From the day he discovered that osprey, Freddy tied his own life to that of the birds he loved. He has told me that some of his happiest moments have been watching the annual migration of ospreys through the mountains each fall, shining overhead like a suspended black-and-white river. Naturally, as he spent more time with them, Freddy began wanting not merely to study but to protect these birds—to educate his countrymen about them, to speak out against hunting and the destruction of those natural places in Cuba that serve as pit stops on the birds’ migratory route.
But for Freddy, the activism came later. First, he told me, there was just the joy of seeing these wild, beautiful creatures in flight.
Which brings me, finally, back to puffins. To see them and know them a little is to feel pain at the idea that they’re in peril. As the Associated Press’s Clarke Canfield wrote in the article I mention earlier, Atlantic puffins have been “dying of starvation and losing body weight, possibly because of shifting fish populations as ocean temperatures rise, according to scientists.” Canfield goes on to note that “[d]ozens of emaciated birds were found washed ashore in Massachusetts and Bermuda this past winter, likely victims of starvation.” Puffins have always fed their young herring, but with that population of fish dwindling, puffin parents have tried to substitute butterfish, which their young can’t seem to swallow.
With a little digging, I uncovered the name of Steve Kress, who is the Puffin man for the Cornell Lab of Ornithology. I was joking earlier when I wrote about the Pro Puffin League and the Puffin Power March—but it turns out I wasn’t far off. Under Steve’s guidance, the National Audubon Society started Project Puffin back in 1973, in an effort to learn how puffins might be restored to their historic nesting islands in the Gulf of Maine. Since then, Steve has centered his life on learning about and protecting this little bird that, to non-birders, looks like a tiny squeak-toy penguin. When I wrote to ask him how this had come to pass, here’s how he responded:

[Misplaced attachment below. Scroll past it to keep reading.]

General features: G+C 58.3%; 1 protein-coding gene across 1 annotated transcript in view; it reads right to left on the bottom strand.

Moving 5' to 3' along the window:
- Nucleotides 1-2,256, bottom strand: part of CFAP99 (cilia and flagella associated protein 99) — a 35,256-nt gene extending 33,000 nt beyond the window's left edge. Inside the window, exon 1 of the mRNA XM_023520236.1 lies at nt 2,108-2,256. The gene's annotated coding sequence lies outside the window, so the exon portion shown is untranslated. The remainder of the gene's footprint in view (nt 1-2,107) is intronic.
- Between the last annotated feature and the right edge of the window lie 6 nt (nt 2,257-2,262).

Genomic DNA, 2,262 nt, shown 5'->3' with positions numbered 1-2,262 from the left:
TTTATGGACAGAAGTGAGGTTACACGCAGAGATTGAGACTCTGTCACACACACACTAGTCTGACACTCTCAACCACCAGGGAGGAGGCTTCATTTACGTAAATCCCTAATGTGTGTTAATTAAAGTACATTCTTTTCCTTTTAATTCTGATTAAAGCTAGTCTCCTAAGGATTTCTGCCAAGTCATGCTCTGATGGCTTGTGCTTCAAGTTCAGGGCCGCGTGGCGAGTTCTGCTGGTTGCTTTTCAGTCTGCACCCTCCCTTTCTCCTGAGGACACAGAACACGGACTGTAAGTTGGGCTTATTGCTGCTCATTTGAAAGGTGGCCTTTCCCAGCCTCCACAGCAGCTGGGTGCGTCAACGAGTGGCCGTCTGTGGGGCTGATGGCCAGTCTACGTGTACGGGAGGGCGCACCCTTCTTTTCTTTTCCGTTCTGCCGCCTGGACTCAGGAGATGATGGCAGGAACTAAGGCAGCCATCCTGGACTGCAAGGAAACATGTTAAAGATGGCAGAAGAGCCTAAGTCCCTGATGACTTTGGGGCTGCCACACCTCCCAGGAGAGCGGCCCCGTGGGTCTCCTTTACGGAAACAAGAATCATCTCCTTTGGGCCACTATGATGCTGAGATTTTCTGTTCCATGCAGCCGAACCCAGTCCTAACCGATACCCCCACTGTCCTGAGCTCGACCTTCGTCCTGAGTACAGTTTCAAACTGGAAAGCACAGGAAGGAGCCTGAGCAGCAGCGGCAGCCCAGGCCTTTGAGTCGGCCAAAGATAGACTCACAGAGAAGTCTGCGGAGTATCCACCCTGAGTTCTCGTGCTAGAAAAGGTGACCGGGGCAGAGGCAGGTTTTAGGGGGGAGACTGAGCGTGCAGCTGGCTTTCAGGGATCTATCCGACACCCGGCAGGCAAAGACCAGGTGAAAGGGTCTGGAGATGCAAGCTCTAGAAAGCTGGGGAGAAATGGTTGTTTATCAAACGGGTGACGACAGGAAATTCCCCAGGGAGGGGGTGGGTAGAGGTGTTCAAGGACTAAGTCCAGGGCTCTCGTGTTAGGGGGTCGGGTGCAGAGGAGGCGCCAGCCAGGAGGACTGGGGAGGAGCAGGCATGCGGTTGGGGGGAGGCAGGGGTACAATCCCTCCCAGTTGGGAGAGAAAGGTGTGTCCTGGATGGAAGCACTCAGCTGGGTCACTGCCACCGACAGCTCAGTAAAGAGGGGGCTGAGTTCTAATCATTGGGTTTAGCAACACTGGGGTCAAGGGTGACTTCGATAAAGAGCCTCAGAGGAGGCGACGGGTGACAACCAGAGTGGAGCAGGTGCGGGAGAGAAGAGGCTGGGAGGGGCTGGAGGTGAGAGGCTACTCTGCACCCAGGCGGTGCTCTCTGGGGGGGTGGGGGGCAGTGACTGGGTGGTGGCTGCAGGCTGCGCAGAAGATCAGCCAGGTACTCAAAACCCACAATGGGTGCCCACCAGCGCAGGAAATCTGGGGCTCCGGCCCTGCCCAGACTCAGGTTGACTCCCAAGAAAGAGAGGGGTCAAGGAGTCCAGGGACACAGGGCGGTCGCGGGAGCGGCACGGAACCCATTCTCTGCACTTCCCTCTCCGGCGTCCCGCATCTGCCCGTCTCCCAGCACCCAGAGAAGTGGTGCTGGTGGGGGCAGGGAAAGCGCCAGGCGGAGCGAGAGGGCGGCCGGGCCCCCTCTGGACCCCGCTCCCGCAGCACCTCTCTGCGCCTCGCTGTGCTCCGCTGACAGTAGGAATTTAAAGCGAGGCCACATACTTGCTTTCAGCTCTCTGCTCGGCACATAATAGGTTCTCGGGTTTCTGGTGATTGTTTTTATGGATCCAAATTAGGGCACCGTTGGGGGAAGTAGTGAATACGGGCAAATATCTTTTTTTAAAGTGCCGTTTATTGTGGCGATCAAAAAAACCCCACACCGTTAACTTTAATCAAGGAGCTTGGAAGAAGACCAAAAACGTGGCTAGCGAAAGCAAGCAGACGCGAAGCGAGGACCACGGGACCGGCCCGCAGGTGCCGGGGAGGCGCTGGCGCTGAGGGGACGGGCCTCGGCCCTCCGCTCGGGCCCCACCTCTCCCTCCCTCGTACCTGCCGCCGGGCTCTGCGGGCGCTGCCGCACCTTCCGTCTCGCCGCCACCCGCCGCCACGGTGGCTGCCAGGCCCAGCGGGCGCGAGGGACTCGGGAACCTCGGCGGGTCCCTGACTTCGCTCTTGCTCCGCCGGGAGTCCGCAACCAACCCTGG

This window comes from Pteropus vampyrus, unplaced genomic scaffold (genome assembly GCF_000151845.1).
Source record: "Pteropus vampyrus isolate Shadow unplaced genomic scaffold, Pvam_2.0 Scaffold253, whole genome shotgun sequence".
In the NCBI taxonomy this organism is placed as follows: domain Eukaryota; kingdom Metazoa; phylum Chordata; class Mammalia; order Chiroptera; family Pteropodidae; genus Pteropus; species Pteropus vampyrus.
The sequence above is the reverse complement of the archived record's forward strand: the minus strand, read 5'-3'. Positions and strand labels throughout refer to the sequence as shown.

In brief, my first bird experience was with a flicker. Mine was feeding on the lawn outside my 4th grade classroom. My teacher challenged the group to identify it. I pawed through a copy of the Golden Guide to Birds and found the bird, based on its white rump and habits. This was an “eye-opener”—and I suspect you will find that most ornithologists today can trace their beginning passion to such a one-on-one experience. This led to my interest in joining a local kids naturalist club at the Columbus, Ohio, metro parks. The metro parks were allied with the Columbus Audubon Society, and this led me to the Audubon summer camps.
One important thing to note is that the passion that turned into Steve’s career began with fun—with his teacher making a game out of it. Another is something that he didn’t mention in his e-mail, but that I found on his website: while his interest grew from that initial spark, the interest quickly turned into concern. Steve became upset when he saw the natural habitat in his hometown of Columbus being destroyed for suburbia and shopping malls, and vowed to do something about it.
That’s how it went for Roger Tory Peterson, how it went for Freddy Rodriguez, how it goes for so many. It starts with loving the birds. And often it ends with fighting for them.
I’ll let Peterson have the last word:
“In my opinion, kids, especially the younger ones, do not start with an ecological concept. They acquire one by using springboards such as birds, plants, or mammals. To expect youngsters to become ‘instant environmentalists’ is presumptuous. … Feelings must come first, then names of wild things, then where they live, what they do. Concepts follow. …There is no substitute for substance and passion.”
Image: Alessio Mesiano